Tires 101: Your Roadmap To The Perfect Set For Your Car

Understanding tire size and style can improve the look and driving experience for your car

For some of you, you’ve been turning wrenches on cars since before you got your driver’s license. For others, you may have just started a couple of weeks ago. But no matter how experienced you are, going through the basics is always a sure way to solidify the foundation of your skills. So let’s go through the parts that dictate the very stance of your ride… the tires.

How Do I Find The Right Tires For Me?

Let’s use this tire as an example: 245/40 ZR 20 XL.

Section Width

The Section Width of a tire refers to the measurement of its linear width from sidewall to sidewall

When you’re out shopping for tires, most brands will have a series of letters and numbers stamped on the side wall and a peelable label. These are indicators of your tires’ physical and functional attributes. The letters will usually dictate the tread style, submodel, or even a speed rating. Meanwhile, the numbers will dictate the tire’s size by Section Width/Aspect Ratio.

245 refers to the Section Width of the tire, which is about average for most tires on the market. So the greater the value, the wider the tire. 40 refers to the tire’s aspect ratio or profile. This percentage represents the ratio of the sidewall’s section height to the width of the tire.

Aspect Ratio

The aspect ratio of a tire is calculated by dividing a tire’s height off the rim by its width

The second pair of numbers (225/45R17) is the tire’s Aspect Ratio or Side Profile. This percentage represents the ratio of the sidewall’s section height to the tire’s section width. The section height can be calculated by multiplying the section width by the aspect ratio percentage. The answer will be the height of one sidewall. For example: 245mm x .40 = 98mm. This is the figure you want to look for when deciding on your ride’s stance. Tires with a greater aspect ratio will give your ride more of a hot rod look, while a smaller aspect ratio will have more of a rubber band look with your wheel/tire combo.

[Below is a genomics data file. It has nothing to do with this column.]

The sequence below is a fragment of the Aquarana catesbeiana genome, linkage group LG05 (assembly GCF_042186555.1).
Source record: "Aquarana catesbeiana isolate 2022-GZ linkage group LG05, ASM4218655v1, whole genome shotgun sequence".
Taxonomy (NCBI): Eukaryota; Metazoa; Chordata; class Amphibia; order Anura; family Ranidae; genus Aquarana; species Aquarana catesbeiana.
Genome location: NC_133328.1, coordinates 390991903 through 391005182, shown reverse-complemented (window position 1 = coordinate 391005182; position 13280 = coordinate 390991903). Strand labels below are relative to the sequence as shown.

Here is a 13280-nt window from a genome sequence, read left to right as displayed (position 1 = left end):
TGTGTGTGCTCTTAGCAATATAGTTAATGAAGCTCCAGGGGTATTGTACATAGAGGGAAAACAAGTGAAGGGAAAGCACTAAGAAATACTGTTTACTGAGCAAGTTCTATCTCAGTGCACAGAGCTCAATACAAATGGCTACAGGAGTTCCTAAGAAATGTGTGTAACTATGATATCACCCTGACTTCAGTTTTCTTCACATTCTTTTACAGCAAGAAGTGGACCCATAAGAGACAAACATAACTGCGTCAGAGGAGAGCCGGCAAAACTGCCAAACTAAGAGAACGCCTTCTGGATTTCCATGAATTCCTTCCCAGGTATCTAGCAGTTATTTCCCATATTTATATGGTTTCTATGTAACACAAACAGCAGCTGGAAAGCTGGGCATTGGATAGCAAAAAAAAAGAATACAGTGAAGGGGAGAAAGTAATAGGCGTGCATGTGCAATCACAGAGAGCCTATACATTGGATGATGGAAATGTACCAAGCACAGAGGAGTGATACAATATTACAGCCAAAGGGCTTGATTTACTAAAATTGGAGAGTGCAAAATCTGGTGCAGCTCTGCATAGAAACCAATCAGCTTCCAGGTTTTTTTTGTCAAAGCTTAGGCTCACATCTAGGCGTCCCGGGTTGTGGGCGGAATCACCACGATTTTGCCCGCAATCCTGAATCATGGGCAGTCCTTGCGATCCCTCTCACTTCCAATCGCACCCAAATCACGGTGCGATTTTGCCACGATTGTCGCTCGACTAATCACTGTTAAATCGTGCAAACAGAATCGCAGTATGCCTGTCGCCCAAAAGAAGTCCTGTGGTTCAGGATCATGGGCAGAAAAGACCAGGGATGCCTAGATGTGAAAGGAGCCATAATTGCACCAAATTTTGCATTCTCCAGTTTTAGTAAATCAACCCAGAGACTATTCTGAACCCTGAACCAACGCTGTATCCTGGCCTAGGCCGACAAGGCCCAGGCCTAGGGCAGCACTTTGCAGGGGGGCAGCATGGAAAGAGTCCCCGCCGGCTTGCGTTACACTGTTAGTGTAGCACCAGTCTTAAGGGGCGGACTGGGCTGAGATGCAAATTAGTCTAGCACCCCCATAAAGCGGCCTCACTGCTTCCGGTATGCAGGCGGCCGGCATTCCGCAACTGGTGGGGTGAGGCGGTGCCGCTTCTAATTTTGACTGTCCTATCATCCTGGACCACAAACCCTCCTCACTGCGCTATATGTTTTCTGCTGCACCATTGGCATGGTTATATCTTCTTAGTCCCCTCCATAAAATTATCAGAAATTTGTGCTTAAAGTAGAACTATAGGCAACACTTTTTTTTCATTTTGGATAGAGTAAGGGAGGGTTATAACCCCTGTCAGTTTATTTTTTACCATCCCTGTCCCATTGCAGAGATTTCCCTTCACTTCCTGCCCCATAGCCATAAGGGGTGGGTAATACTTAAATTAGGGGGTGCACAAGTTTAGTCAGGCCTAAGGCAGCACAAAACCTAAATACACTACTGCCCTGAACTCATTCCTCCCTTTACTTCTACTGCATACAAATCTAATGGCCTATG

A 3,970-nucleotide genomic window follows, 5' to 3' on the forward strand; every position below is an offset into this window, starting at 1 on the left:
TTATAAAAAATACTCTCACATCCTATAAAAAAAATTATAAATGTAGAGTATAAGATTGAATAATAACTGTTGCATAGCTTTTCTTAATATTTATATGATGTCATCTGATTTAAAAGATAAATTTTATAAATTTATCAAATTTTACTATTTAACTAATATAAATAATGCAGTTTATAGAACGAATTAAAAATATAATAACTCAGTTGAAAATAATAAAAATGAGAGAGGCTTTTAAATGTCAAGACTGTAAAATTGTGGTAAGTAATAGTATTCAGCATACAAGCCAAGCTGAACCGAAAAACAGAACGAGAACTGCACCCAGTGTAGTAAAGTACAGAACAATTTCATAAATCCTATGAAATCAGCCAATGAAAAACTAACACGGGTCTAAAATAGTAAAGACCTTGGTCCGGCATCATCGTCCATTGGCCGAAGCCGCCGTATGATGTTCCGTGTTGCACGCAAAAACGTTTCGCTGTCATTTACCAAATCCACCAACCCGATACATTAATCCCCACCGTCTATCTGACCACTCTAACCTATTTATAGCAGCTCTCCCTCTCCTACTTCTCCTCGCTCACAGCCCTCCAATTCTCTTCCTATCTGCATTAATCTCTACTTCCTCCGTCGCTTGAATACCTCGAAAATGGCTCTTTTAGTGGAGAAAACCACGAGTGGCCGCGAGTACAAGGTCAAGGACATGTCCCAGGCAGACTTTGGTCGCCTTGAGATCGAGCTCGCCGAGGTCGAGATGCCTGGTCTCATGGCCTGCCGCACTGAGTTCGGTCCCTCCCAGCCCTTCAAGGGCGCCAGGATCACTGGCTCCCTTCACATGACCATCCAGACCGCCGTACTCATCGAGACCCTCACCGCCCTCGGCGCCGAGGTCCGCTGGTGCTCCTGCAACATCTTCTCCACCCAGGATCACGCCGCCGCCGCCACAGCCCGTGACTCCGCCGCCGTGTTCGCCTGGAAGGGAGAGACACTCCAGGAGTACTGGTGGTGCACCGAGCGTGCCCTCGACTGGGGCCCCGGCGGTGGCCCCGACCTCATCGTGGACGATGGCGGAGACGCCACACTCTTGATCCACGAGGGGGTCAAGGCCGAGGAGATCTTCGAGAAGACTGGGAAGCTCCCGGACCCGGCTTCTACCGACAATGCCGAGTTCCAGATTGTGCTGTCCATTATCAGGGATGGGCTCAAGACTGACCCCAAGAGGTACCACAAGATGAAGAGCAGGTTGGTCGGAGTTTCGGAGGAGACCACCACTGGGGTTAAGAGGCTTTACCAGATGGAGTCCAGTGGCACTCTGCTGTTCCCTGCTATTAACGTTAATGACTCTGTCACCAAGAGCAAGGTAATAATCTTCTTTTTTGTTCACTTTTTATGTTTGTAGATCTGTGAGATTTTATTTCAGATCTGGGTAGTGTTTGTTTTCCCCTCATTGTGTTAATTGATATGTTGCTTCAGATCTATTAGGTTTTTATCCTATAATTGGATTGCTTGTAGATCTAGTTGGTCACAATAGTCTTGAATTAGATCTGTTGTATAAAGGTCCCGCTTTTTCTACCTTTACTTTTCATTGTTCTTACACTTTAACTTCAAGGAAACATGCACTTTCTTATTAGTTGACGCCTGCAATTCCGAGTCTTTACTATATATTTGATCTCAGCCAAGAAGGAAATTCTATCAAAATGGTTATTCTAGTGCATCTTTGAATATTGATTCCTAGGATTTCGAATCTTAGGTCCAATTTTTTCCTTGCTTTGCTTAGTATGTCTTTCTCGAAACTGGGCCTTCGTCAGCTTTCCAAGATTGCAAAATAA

Tire Size

Determining your tire size will help in the selection of the wheels you will use in your project

The final number to look for is the Tire Size (aka diameter). This will tell you what size wheel will fit it. Think of it as shoe shopping but for your car. Believe it or not, lots of people make the mistake of not checking the size of their wheels when purchasing a set of tires online or in person.

Let’s refer back to our demo tire as an example: 245/40 ZR 20 XL. Here, the tire size is 20, meaning that only a 20-inch wheel will fit it. So make sure you’ve got the right wheel size before ordering your set. Once you have this figured out, you’ll be one step closer to figuring out the stance to your ride!

What Does “Stance” Mean?

Your car’s stance refers to the way it sits depending on the wheel fitment, ride height, and types of tires used. Some cars like to keep it low to the ground and slightly squatted in the rear like our Fat Stack Caprice, giving the impression that this car is ready to launch at any time. Even when it is sitting stationary in park. Other cars like our ’69 Plymouth Road Runner (aka “Road Burner“) have more of a hot rod/dragstrip look thanks to its skinny tires in the front and giant steamroller tires in the back.

These days, a popular stance mod on mostly street cars is lowering the car to the point where the tires are angled inward, causing the car to drive more on the edges of the tires. Another is the lifted truck craze, in which truck owners will boost up their suspension systems a few inches while installing four extra-large wheels and tires. Your stance can say a lot about your car, so take time to think about what kind of message you want to send.

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